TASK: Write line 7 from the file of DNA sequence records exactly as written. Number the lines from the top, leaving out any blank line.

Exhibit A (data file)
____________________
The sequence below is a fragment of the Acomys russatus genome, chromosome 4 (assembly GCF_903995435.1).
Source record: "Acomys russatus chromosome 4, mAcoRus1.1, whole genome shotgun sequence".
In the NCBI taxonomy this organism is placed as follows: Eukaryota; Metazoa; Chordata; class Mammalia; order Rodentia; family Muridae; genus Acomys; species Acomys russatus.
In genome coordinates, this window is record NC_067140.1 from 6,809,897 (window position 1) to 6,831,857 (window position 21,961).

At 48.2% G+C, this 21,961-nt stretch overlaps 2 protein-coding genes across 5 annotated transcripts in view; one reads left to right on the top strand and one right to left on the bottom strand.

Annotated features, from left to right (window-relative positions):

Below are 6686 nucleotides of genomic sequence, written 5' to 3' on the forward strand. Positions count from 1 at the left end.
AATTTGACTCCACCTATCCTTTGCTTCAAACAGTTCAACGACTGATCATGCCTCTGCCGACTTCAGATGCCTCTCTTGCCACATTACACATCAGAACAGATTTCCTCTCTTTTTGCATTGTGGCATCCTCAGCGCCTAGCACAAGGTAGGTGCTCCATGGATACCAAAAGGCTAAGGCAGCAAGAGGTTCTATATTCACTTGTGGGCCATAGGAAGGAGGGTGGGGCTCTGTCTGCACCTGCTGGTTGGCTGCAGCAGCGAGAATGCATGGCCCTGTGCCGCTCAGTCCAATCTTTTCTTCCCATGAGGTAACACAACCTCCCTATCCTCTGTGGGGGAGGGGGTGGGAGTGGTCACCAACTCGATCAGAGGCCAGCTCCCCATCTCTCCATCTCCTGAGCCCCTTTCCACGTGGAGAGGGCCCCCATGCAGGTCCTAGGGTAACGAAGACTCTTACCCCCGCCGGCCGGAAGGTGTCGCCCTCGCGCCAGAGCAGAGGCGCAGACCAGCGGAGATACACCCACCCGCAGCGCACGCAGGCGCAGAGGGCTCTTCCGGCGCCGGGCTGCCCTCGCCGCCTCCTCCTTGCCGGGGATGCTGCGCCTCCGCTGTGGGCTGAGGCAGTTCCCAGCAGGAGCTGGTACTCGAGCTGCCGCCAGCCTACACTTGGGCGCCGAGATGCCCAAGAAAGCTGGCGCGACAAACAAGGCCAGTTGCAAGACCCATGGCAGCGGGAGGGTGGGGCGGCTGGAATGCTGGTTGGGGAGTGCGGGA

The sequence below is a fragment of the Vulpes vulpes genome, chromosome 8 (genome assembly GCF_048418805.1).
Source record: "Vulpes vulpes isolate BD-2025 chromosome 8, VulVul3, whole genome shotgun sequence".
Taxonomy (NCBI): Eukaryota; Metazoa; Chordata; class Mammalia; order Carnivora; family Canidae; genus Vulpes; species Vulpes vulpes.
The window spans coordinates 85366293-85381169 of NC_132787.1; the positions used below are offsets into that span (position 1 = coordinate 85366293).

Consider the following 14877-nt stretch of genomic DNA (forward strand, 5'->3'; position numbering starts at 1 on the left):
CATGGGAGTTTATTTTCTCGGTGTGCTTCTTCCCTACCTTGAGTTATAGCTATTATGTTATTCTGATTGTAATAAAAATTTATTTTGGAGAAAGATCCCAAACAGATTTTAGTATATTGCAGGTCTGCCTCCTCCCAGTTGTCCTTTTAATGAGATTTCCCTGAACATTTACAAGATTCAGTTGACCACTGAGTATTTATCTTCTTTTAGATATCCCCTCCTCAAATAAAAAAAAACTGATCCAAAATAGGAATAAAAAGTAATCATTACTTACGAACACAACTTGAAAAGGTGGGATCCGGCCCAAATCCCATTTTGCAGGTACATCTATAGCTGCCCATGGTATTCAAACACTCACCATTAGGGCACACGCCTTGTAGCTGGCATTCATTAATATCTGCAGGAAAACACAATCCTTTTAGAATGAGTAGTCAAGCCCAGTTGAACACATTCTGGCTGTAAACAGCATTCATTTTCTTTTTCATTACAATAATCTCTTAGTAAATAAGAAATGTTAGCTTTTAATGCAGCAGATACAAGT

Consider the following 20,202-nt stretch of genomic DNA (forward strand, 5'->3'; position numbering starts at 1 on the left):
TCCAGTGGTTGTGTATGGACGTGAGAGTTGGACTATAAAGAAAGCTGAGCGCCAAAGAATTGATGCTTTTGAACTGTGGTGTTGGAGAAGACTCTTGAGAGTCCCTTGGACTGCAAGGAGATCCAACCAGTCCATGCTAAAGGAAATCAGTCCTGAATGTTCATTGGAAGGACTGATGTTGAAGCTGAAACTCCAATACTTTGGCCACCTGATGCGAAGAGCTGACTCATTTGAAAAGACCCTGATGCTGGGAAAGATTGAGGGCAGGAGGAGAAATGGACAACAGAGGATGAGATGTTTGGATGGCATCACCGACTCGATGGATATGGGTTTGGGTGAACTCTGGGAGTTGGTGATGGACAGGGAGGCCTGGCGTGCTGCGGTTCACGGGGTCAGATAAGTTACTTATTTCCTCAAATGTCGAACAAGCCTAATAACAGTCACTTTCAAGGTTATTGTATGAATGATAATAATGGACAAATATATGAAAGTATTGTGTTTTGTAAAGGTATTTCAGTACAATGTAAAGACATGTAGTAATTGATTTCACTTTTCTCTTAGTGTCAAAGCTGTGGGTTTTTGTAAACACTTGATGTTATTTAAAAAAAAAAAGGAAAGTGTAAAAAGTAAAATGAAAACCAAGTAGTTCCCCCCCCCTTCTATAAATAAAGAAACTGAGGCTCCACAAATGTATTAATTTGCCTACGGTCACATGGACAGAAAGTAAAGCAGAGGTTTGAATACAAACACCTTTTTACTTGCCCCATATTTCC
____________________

Below are 6686 nucleotides of genomic sequence, written 5' to 3' on the forward strand. Positions count from 1 at the left end.